This is a fairly “stock” braise recipe, but with a few unique flairs. I love the combination of star anise and/or cinnamon with beef and tomato. The sweet licorice spice and tangy tomato balance the beef so well. Taiwanese beef noodle soup is one of my favorite dishes. For the red wine, I used Prince Michel Cabernet Franc. It’s light-bodied, fruit-forward, and has a ridiculously long vanilla finish that plays off the anise nicely. It’s local too. I served it with homemade demi-baguettes and used this formula, scaled down. We’ll probably serve the leftovers with Chinese wheat noodle.

What quintessential comfort foods get your food coma on?

Aroma Therapy Beef Stew


3.5 lbs. beef chuck, cut into 1-inch cubes

12 oz. (or 1 1/2 cups OR 2 glasses) light-bodied red wine.

1 cup broth or stock

1 cup tomato sauce (I used homemade)*

2 onions cut into 3/4-inch chunks

2 carrots cut into 3/4-inch chunks

3 celery stalks cut into 3/4-inch chunks

1/2 teaspoon dried thyme

2 star anise

1 bay leaf

Olive oil

Salt and pepper to taste


Season the beef all over with salt and pepper (I use about a half-teaspoon per pound) and let rest for about half an hour to an hour.

Heat a Dutch oven to medium-high. Add olive oil to coat the bottom and sear the beef in several batches. Remove from the Dutch oven and reserve.

Add more oil if necessary and sear the vegetables with a pinch of salt for five to ten minutes or until browned. Deglaze the pan with the wine and reduce until the alcoholic smell has cooked off. Add the broth, tomato sauce, reserved beef, herbs, and spices. Bring to a boil, reduce heat to low, and then cover.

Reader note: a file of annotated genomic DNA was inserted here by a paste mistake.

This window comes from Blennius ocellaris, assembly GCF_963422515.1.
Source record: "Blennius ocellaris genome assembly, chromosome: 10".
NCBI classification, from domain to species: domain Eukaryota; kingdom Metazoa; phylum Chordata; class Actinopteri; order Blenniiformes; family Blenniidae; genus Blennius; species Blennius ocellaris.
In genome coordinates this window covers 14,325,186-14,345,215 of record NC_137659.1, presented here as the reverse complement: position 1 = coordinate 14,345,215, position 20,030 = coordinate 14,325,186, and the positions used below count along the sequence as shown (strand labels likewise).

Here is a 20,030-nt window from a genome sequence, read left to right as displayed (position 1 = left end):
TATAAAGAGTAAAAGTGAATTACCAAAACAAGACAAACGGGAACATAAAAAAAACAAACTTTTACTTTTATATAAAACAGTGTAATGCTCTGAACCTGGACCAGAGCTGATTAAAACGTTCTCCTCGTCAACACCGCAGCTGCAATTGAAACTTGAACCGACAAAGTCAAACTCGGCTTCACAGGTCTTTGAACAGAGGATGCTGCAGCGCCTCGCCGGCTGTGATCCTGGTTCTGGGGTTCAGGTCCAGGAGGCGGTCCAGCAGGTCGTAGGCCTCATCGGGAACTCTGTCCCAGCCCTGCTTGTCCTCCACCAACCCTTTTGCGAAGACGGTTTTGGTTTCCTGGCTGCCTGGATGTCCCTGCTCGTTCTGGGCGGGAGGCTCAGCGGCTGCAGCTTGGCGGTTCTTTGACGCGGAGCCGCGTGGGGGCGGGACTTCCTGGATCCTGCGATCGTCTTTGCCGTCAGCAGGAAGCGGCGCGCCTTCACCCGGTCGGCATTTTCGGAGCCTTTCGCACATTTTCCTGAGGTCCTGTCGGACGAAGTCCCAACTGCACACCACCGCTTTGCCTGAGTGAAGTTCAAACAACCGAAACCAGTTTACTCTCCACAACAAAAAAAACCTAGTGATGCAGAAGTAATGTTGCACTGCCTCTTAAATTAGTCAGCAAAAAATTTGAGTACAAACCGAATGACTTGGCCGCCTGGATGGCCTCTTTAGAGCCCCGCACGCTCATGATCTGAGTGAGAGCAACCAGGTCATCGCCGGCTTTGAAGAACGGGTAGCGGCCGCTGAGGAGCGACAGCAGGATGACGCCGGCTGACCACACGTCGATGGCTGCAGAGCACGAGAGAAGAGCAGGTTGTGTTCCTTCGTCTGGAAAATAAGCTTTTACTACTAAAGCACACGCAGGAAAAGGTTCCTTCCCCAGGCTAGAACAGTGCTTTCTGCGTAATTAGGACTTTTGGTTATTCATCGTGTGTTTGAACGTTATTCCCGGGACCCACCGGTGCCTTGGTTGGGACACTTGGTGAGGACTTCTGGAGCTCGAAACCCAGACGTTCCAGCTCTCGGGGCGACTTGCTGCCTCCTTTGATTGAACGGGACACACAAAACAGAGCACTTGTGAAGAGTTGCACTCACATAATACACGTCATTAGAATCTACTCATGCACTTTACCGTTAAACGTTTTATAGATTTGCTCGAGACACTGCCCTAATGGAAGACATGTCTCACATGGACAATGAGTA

Simmer for 2 1/2 to three hours or until desired tenderness is achieved, stirring occasionally. Simmer uncovered for ten to twenty minutes at the end of the cooking time to thicken, if desired.

Serve with rice or bread.

In other news: my first presentable demi-baguette.

In other news: my first presentable demi-baguette.

*Homemade Tomato Sauce:


2 28-oz. cans whole tomatoes in puree

About 6 tablespoons olive oil

6-8 cloves garlic, crushed

Salt and pepper to taste


Add just enough of the oil to a skillet to coat the bottom and heat to medium/medium high. Add the crushed whole garlic cloves and toast, stirring occasionally until they are a light nutty brown, but not burnt (burnt garlic should be discarded immediately).

Crush the whole tomatoes and add to the skillet with the tomato puree. Bring to a boil and add the remainder of the olive oil. Cook until reduced. The sauce will have reduced, sweetened, and have a glossy appearance. Season with salt and pepper to taste.


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Dangerous Chinese Things

I hope everyone who reads this is had a nice holiday last week. This was after all one of the world’s most celebrated holiday seasons and of course I’m referring to the fifteen days of the Chinese New Year and not that other saintly holiday which, by the way, is not even an official “Saints Day” according to the Catholic Church. The fact of the matter is, the modern holiday probably has more to do with a pagan festival involving public nudity and undergarment flailing.